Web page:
The Humboldt County Public Works Department is set to tell the Board of Supervisors that moving forward with the Humboldt Bay Trail Project is going to necessitate the removal of more than 200 eucalyptus trees along U.S. Highway 101 north of the old California Redwood Company mill.
While conceding that it received a host of comments urging preservation of the 90-year-old trees in the county’s California Environmental Quality Act review of the project, the department warns it will “recommend termination of the project if the northern group of eucalyptus trees cannot be removed.”
In an 11-page CEQA comment evaluation memo, the department makes the case that the trees would pose a danger to users of the yet-to-be constructed 4.2-mile segment of multi-use trail connecting Eureka and Arcata, as the trail would fall within 10 to 15 feet of the trees, between the railroad tracks and the highway.
“Trail users would be situated within the failure zone of many elevated limbs measuring 6 to 12 inches in diameter and weighing hundreds of pounds,” states the memo, citing the county’s Hazard Tree Plan and the Tree Risk Assessment, which apparently sets the national standard for such decisions.
The memo also includes newspaper accounts of several eucalyptus-related horror stories: the tree that fell on a wedding party, killing a 61-year-old grandmother, in Whittier last year; a woman seriously injured by a falling 10-foot branch while walking with her boyfriend in San Diego in 2013; and a 4-year-old girl killed on a playground in Highland Park by a falling tree limb in 1990. At least a couple of the stories include reports of resulting lawsuits.
In all, the department is recommending removal of 219 trees — or 42 percent of the entire row.
The trees were planted in 1921 — four years before the highway was paved — by Henry Devoy, who is famous for donating 120 acres of land in Southern Humboldt that would become Richardson Grove State Park and owned 1,100 acres of ranchland in the Fay Slough area. According to the memo, Devoy planted the trees to serve as a wind break for his dairy and chose eucalyptus because it's fast growing.
But county staff has determined the trees don’t rise to the level of a cultural resource that warrants protecting under CEQA, as they are not necessarily unique, they don’t relate directly to any of Devoy’s “historically significant” contributions to the local area (like the donation of Ricahrdson Grove), they weren’t part of an “innovative planting plan,” and they don’t provide important information regarding local history.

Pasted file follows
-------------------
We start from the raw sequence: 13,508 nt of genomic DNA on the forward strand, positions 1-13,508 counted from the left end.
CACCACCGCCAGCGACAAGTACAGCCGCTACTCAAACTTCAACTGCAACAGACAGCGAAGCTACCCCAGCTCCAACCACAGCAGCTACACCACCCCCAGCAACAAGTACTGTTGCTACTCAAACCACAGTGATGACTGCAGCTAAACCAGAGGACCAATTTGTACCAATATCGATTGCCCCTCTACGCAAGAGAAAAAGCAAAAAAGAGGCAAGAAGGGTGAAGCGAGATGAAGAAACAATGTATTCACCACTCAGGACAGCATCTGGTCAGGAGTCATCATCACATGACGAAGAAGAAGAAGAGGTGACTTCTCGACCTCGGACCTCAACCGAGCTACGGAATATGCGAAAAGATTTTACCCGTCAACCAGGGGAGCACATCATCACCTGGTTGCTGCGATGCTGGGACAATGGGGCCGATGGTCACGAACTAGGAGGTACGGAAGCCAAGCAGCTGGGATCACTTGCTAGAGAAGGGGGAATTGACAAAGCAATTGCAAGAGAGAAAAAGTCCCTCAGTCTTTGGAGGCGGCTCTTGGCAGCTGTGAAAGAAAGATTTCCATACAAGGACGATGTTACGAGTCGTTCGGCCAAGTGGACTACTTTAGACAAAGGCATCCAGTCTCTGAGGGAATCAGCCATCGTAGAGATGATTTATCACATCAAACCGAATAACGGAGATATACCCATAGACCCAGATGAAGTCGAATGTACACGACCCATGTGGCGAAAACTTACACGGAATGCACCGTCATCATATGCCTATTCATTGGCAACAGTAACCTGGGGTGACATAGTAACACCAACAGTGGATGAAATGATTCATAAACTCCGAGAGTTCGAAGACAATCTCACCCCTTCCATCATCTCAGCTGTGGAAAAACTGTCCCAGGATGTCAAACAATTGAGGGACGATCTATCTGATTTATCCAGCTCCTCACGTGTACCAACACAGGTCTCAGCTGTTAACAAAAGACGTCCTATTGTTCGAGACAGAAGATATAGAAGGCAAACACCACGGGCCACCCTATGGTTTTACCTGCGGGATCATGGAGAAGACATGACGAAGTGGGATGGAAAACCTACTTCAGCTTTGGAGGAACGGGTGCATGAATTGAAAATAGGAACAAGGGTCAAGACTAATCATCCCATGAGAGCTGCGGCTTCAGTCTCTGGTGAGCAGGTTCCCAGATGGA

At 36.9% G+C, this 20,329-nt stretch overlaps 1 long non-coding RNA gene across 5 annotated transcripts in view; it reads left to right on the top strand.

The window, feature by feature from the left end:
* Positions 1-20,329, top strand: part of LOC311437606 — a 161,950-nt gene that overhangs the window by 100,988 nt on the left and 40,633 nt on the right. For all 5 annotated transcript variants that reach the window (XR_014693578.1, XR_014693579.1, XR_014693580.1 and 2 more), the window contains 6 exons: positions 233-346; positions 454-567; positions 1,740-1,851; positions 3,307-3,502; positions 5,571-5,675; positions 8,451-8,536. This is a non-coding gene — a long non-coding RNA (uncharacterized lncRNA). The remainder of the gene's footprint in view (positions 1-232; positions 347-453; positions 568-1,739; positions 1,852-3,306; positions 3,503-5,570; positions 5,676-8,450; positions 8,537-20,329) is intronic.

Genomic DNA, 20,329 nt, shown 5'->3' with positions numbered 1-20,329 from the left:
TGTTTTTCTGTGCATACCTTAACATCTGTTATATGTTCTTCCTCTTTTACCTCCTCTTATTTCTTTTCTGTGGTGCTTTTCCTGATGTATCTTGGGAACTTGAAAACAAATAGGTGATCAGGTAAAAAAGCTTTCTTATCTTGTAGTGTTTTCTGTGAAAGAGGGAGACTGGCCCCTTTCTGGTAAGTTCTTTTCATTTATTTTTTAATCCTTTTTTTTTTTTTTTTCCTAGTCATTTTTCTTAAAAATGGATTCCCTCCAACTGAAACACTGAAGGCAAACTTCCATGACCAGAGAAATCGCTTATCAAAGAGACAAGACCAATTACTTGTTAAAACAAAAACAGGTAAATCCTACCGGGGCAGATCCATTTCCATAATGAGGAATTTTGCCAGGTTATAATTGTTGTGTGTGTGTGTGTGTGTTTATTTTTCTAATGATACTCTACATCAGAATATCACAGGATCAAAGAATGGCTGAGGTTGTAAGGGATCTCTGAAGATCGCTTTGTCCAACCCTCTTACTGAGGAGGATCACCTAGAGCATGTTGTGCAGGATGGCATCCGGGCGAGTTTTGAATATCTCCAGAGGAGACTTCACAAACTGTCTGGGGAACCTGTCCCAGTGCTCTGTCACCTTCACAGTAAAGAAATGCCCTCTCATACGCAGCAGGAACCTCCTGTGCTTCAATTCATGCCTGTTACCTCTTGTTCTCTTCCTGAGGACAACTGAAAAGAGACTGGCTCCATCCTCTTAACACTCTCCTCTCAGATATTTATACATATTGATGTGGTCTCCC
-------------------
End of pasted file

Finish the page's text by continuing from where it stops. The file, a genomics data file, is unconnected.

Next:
County staff also reviewed whether the trees are an aesthetic resource worth preserving but determined that, while they have “aesthetic qualities that are appreciated and valued by many commenters,” found their removal would be a less than significant impact under CEQA. Similarly, staff found their removal would have less-than-significant impacts on biological resources in the area — namely raptors and other birds who may use the trees for roosting and nesting, as staff states the trees have not been documented as a corridor for wildlife movement and no nests were spotted during a recent survey.
Staff evaluated four alternatives to removing the trees suggested by commenters but found none to be acceptable. The idea to let the trees remain and include signage warning of the dangers of falling limbs would not address the “safety hazards,” according to the memo. Similarly, it states that the idea to re-route the trail onto the railroad tracks for that section would not only be inconsistent with North Coast Railroad Authority trail policy but would also still leave trail users in the “target zone of the trees,” leaving the safety risks unchanged. The idea to implement a regular program of inspection and trimming operations would be costly — to the tune of $50,000 to $100,000 annually — according to the memo, which concludes, “it will not be feasible to implement an effective tree maintenance program that alleviates the safety risks to an acceptable level.” Finally, the idea to construct an overhang to protect trail users from falling limbs and debris is deemed unacceptable for a number of reasons, among them the unlikelihood of getting necessary approval from the California Coastal Commission and the projected high costs of construction and maintenance.
The board of supervisors is slated to decide the matter at its July 31 meeting, when staff will recommend that it approve the CEQA environmental review and approve the project as described in the document. For more information, read the full public works memo here
, the Bay Trail website here
and check out the meeting agenda here
when it’s posted, which will likely be sometime Friday.